Heart Failure

In-home care for heart failure

It can be difficult and scary caring for a loved one suffering from heart failure. Heart failure is a condition that happens when our hearts are not strong enough to supply our body with enough blood to satisfy our need for oxygen. Oxygen, as you know, is what what allows us to  breathe easily.

Congestive Heart Failure (CHF) is a form of heart failure that occurs when blood and other types of fluids are building up in a specific areas of our body. This build-up leads to swelling in our lower extremities along with our lungs and abdomen region. Congestive Heart Failure occurs when this fluid build-up gathers around our hearts, our lungs, or other organs. CHF is a very serious condition that physicians must monitor closely.

 


Patients with various forms of heart failure can utilize in-home medical care to help manage the disease and continue to live independently for as long as possible. 


 

Providing care for someone with heart failure

Monitoring blood pressure and heart rate is important when caring for someone with heart failure. This can be done in-home using a heart rate monitor and a blood pressure cuff. The specific treatment plan prescribed by your medical professional will likely be tailored based on the results of monitoring these levels. In addition, your physician will likely require that you keep track of changes in blood pressure, fluctuations in weight, and the ability for the patient to perform normal activities.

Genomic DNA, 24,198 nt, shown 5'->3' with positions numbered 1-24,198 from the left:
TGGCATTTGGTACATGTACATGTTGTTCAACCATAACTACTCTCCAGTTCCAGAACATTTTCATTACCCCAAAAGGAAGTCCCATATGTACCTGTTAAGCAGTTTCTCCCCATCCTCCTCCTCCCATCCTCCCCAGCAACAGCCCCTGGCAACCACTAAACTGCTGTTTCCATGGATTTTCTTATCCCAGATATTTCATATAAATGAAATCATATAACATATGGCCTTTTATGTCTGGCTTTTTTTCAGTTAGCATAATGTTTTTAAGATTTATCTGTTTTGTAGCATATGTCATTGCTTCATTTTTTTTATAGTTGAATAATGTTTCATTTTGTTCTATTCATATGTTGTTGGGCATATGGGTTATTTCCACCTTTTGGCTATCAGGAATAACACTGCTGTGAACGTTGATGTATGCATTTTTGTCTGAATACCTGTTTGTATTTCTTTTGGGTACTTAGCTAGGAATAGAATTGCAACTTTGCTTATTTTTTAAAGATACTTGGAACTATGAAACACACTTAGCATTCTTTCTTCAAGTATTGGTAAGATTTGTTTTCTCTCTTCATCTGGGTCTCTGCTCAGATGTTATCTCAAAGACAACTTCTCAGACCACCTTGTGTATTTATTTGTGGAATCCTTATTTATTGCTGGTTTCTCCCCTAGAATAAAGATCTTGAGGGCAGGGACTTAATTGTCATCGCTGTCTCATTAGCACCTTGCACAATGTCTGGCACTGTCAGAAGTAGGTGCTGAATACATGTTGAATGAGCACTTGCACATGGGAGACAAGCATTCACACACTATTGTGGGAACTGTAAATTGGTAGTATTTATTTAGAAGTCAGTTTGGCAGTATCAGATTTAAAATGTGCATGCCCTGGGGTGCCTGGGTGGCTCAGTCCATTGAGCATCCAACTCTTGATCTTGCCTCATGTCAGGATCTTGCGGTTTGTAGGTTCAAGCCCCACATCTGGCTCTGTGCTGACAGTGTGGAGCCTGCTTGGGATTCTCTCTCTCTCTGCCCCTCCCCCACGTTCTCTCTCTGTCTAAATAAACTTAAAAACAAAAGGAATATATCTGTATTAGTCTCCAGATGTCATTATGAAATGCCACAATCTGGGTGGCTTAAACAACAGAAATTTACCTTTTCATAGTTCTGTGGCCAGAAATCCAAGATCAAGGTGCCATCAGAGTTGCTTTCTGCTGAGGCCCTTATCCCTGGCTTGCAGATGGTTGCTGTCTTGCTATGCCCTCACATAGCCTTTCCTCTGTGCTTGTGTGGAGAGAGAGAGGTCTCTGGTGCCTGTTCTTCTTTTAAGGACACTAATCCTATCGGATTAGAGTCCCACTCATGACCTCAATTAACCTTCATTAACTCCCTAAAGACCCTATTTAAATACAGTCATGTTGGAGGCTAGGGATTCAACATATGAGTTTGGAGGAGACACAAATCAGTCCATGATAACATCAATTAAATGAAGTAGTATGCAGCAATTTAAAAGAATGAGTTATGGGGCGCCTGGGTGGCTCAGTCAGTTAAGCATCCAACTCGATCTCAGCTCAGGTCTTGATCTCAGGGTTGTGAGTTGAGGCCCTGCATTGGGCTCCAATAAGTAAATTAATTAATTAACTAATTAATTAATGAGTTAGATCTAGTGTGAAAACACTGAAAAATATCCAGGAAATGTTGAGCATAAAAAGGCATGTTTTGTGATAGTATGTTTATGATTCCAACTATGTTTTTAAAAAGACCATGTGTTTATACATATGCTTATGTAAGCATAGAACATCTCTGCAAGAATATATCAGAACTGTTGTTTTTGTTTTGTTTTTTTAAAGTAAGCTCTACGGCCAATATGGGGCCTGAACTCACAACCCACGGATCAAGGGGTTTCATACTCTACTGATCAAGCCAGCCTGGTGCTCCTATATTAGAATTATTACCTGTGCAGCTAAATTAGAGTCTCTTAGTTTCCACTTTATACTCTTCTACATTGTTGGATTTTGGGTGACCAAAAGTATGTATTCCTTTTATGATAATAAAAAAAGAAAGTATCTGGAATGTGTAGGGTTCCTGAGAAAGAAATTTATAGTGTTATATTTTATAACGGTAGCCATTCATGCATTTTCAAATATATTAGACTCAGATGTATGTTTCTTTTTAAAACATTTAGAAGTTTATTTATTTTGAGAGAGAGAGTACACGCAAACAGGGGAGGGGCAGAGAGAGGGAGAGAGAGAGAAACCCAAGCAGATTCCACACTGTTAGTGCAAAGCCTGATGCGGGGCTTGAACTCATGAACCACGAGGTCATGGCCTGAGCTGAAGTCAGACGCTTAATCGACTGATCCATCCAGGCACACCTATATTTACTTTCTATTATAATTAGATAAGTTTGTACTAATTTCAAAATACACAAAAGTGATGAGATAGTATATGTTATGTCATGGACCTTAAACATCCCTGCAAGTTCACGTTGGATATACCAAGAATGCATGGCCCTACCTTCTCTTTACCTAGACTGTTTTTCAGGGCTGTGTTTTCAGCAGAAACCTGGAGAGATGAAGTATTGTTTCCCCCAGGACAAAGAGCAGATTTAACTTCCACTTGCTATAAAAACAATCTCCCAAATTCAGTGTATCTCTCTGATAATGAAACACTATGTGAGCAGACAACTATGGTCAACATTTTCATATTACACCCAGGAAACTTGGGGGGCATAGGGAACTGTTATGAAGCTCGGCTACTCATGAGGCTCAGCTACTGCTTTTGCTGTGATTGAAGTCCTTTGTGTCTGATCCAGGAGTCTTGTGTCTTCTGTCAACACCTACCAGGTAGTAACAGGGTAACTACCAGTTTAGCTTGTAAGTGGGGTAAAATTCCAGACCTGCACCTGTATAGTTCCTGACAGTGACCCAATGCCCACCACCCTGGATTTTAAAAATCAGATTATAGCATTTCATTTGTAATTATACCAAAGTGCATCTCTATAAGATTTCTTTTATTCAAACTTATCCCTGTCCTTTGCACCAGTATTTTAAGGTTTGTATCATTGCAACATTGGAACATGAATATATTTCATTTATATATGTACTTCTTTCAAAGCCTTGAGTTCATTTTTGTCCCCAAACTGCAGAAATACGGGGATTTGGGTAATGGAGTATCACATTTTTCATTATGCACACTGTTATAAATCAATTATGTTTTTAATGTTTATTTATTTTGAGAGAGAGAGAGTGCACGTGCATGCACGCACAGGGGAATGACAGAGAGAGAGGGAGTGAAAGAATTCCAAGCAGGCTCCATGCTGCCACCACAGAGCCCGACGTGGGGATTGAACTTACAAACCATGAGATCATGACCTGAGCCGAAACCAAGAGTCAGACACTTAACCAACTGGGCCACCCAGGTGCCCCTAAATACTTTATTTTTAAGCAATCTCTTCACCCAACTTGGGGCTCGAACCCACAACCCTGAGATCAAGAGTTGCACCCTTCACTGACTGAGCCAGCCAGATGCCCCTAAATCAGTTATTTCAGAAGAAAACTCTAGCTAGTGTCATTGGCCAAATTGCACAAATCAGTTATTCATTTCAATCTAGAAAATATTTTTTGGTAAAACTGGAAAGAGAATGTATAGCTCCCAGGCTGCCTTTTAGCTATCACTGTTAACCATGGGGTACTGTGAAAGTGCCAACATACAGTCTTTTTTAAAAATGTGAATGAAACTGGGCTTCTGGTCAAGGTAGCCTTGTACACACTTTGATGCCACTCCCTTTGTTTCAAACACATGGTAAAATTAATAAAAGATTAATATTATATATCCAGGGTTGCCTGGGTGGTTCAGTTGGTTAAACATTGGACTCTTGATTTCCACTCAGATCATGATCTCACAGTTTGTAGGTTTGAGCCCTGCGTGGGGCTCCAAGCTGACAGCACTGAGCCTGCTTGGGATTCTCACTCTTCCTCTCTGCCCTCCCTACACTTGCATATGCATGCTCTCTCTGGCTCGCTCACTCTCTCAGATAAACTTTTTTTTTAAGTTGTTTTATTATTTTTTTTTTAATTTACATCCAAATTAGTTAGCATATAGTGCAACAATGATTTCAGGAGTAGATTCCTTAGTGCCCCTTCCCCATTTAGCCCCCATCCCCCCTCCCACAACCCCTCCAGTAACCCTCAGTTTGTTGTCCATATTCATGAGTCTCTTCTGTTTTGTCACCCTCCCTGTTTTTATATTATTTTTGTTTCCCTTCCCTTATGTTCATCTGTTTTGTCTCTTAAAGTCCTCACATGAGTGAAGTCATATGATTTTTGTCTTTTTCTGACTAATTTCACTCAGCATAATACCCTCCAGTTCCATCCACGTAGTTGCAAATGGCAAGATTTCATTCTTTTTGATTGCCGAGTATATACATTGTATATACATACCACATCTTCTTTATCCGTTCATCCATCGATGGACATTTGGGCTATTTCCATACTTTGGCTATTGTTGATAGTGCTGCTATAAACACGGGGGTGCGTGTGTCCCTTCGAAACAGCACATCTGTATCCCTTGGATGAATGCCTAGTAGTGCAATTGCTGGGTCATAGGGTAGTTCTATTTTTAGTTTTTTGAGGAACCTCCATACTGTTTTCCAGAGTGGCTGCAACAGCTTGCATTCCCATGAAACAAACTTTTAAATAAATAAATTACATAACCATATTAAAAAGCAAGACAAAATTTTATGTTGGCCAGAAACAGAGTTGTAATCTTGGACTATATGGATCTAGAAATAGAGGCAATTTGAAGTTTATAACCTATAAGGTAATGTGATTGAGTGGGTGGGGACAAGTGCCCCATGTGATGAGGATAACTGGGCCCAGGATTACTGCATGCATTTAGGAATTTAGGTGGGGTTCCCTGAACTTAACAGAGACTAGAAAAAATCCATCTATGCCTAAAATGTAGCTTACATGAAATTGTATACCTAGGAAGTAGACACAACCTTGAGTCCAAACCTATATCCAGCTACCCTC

Eating healthy is more important than ever when dealing with heart failure

Here are some tips that may help manage the symptoms of heart failure and potentially slow down the progression of the disease:

  • Limit your dairy intake by switching to almond milk or a non-dairy substitute
  • If you cannot cut out dairy completely, drink low-fat milk
  • Make sure to eat a lot of vegetables – raw or cooked
  • Fruits are a healthy snack, but be careful of sugar intake
  • Avoid red meat and opt for more lean proteins such as chicken and fish
  • Avoid eating fried or deep fried proteins such as fried chicken
  • Keep an eye on your intake of sodium per day (under 1,450 mg per day is ideal)
  • Avoid alcohol, if possible. If not, limit your drinks to less than you usually drink
  • Stay properly hydrated

 

Visit our Cardiac Care page to learn more about in-home treatment for people living with heart disease.

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